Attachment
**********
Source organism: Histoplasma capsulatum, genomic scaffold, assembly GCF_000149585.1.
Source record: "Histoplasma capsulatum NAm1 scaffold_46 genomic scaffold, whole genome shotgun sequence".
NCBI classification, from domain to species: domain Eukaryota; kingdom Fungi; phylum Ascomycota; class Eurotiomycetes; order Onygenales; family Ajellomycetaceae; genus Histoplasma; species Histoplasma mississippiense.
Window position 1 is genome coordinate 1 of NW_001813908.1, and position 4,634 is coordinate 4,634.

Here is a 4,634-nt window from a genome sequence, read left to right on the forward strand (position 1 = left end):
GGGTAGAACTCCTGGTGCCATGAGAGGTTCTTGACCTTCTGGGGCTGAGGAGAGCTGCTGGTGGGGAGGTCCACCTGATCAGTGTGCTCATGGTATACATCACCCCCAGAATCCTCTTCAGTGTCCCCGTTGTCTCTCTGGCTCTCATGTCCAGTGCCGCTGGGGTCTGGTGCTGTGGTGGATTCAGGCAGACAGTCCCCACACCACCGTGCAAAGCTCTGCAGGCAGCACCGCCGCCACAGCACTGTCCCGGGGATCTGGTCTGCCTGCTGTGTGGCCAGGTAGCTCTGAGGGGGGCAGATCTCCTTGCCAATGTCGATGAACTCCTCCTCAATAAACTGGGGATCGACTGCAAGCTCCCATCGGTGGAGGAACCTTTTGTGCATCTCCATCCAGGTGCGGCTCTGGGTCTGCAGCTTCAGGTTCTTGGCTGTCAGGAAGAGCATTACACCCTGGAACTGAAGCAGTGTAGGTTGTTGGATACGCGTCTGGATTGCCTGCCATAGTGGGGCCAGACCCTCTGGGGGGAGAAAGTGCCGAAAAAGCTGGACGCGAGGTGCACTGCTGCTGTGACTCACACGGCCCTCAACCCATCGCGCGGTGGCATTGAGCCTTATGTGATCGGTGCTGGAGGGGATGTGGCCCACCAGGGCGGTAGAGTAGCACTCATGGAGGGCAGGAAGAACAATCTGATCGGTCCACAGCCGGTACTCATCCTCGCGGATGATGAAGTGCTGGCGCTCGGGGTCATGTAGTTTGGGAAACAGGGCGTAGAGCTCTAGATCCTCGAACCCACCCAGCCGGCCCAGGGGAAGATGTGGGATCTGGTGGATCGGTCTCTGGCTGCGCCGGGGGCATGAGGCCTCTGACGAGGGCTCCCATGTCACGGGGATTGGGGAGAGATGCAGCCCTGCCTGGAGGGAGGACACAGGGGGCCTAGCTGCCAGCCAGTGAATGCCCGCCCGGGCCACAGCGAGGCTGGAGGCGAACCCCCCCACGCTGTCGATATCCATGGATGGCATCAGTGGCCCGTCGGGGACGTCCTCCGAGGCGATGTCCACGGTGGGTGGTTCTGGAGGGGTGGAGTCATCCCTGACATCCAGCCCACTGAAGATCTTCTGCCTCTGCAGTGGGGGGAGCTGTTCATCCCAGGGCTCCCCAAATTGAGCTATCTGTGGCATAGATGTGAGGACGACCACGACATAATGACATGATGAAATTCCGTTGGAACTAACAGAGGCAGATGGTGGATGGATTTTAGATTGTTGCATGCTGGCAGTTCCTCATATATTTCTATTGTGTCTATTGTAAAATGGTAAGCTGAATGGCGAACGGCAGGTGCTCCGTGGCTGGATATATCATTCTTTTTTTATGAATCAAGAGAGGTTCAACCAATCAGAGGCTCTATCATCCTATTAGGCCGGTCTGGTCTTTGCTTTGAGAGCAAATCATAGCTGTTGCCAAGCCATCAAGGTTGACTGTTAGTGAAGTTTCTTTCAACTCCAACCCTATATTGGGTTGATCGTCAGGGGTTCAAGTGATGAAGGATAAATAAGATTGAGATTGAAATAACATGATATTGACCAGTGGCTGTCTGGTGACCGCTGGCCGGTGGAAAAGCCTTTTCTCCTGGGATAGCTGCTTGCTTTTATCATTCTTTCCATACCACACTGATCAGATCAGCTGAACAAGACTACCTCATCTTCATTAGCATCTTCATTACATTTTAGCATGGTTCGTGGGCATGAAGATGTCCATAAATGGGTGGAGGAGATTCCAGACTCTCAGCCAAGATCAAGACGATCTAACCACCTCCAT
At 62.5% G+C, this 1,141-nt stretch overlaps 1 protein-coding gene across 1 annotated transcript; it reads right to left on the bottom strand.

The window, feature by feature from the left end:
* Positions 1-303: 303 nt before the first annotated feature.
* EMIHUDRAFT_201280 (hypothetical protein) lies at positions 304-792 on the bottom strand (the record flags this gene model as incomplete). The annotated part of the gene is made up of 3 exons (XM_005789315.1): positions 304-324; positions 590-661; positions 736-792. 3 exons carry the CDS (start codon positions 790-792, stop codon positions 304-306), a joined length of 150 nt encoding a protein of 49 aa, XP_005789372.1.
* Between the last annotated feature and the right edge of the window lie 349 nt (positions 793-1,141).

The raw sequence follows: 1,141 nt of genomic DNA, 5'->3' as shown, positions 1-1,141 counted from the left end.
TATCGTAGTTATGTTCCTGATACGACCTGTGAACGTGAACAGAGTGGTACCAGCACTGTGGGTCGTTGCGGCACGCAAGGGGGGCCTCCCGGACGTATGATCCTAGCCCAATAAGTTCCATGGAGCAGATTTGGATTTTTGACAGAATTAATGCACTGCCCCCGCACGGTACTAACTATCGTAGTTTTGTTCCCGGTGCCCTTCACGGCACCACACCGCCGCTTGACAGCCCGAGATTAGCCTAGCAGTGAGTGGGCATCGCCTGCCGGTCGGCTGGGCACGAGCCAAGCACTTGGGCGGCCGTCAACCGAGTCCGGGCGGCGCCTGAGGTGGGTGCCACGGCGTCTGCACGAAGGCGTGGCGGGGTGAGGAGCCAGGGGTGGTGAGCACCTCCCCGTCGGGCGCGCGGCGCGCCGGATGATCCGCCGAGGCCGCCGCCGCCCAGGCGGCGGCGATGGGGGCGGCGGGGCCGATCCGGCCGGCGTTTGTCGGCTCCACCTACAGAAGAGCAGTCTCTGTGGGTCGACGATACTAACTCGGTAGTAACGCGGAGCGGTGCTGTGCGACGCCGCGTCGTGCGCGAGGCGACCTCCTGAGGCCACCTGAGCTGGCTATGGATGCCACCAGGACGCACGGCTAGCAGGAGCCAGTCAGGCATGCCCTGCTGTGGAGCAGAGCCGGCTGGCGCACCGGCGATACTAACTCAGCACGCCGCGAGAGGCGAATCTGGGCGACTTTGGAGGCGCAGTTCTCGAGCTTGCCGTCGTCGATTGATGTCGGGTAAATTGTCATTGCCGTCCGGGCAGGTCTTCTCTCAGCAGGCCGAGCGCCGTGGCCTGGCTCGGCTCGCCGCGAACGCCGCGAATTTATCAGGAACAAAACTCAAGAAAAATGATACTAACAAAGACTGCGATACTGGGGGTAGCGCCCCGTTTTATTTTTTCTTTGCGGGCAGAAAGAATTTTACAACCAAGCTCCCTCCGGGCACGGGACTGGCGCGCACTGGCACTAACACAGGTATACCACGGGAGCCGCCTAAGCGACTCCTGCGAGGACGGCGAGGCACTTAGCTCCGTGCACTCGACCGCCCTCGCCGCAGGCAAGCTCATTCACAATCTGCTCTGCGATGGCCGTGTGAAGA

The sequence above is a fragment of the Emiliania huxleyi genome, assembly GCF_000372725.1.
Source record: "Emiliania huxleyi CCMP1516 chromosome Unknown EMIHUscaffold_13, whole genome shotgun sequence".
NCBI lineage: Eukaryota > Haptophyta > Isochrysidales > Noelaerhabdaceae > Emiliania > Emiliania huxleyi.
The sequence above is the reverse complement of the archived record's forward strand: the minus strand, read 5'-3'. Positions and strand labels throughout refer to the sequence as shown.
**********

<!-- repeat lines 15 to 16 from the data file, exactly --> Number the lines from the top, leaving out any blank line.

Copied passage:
Source record: "Emiliania huxleyi CCMP1516 chromosome Unknown EMIHUscaffold_13, whole genome shotgun sequence".
NCBI lineage: Eukaryota > Haptophyta > Isochrysidales > Noelaerhabdaceae > Emiliania > Emiliania huxleyi.